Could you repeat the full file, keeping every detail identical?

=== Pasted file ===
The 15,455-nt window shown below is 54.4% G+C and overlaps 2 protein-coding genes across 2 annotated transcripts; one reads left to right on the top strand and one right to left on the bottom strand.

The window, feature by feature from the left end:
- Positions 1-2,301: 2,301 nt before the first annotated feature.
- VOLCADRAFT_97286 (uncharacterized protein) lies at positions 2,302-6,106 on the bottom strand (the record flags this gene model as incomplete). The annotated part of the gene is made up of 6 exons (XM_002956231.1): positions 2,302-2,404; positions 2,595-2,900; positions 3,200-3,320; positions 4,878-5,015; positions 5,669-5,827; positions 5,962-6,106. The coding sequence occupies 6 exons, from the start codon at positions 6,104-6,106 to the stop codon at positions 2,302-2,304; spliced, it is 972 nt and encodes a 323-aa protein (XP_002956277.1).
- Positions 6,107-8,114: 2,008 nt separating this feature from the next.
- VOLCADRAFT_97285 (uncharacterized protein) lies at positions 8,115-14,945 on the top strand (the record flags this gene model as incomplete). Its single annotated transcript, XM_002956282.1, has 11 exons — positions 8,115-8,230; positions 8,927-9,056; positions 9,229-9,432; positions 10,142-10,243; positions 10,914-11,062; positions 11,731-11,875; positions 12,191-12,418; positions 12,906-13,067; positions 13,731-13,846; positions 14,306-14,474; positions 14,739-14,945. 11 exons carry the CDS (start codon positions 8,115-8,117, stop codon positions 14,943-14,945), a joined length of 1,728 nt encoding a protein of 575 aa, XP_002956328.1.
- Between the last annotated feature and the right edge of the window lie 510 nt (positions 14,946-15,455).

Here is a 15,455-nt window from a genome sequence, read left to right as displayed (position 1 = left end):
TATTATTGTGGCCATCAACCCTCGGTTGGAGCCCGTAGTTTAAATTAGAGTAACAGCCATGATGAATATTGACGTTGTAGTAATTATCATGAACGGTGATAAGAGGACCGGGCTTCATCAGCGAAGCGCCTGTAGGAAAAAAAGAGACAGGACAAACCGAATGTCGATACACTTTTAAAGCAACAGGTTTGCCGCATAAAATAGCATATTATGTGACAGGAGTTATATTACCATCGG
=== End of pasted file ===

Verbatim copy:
The 15,455-nt window shown below is 54.4% G+C and overlaps 2 protein-coding genes across 2 annotated transcripts; one reads left to right on the top strand and one right to left on the bottom strand.

The window, feature by feature from the left end:
- Positions 1-2,301: 2,301 nt before the first annotated feature.
- VOLCADRAFT_97286 (uncharacterized protein) lies at positions 2,302-6,106 on the bottom strand (the record flags this gene model as incomplete). The annotated part of the gene is made up of 6 exons (XM_002956231.1): positions 2,302-2,404; positions 2,595-2,900; positions 3,200-3,320; positions 4,878-5,015; positions 5,669-5,827; positions 5,962-6,106. The coding sequence occupies 6 exons, from the start codon at positions 6,104-6,106 to the stop codon at positions 2,302-2,304; spliced, it is 972 nt and encodes a 323-aa protein (XP_002956277.1).
- Positions 6,107-8,114: 2,008 nt separating this feature from the next.
- VOLCADRAFT_97285 (uncharacterized protein) lies at positions 8,115-14,945 on the top strand (the record flags this gene model as incomplete). Its single annotated transcript, XM_002956282.1, has 11 exons — positions 8,115-8,230; positions 8,927-9,056; positions 9,229-9,432; positions 10,142-10,243; positions 10,914-11,062; positions 11,731-11,875; positions 12,191-12,418; positions 12,906-13,067; positions 13,731-13,846; positions 14,306-14,474; positions 14,739-14,945. 11 exons carry the CDS (start codon positions 8,115-8,117, stop codon positions 14,943-14,945), a joined length of 1,728 nt encoding a protein of 575 aa, XP_002956328.1.
- Between the last annotated feature and the right edge of the window lie 510 nt (positions 14,946-15,455).

Here is a 15,455-nt window from a genome sequence, read left to right as displayed (position 1 = left end):
TATTATTGTGGCCATCAACCCTCGGTTGGAGCCCGTAGTTTAAATTAGAGTAACAGCCATGATGAATATTGACGTTGTAGTAATTATCATGAACGGTGATAAGAGGACCGGGCTTCATCAGCGAAGCGCCTGTAGGAAAAAAAGAGACAGGACAAACCGAATGTCGATACACTTTTAAAGCAACAGGTTTGCCGCATAAAATAGCATATTATGTGACAGGAGTTATATTACCATCGG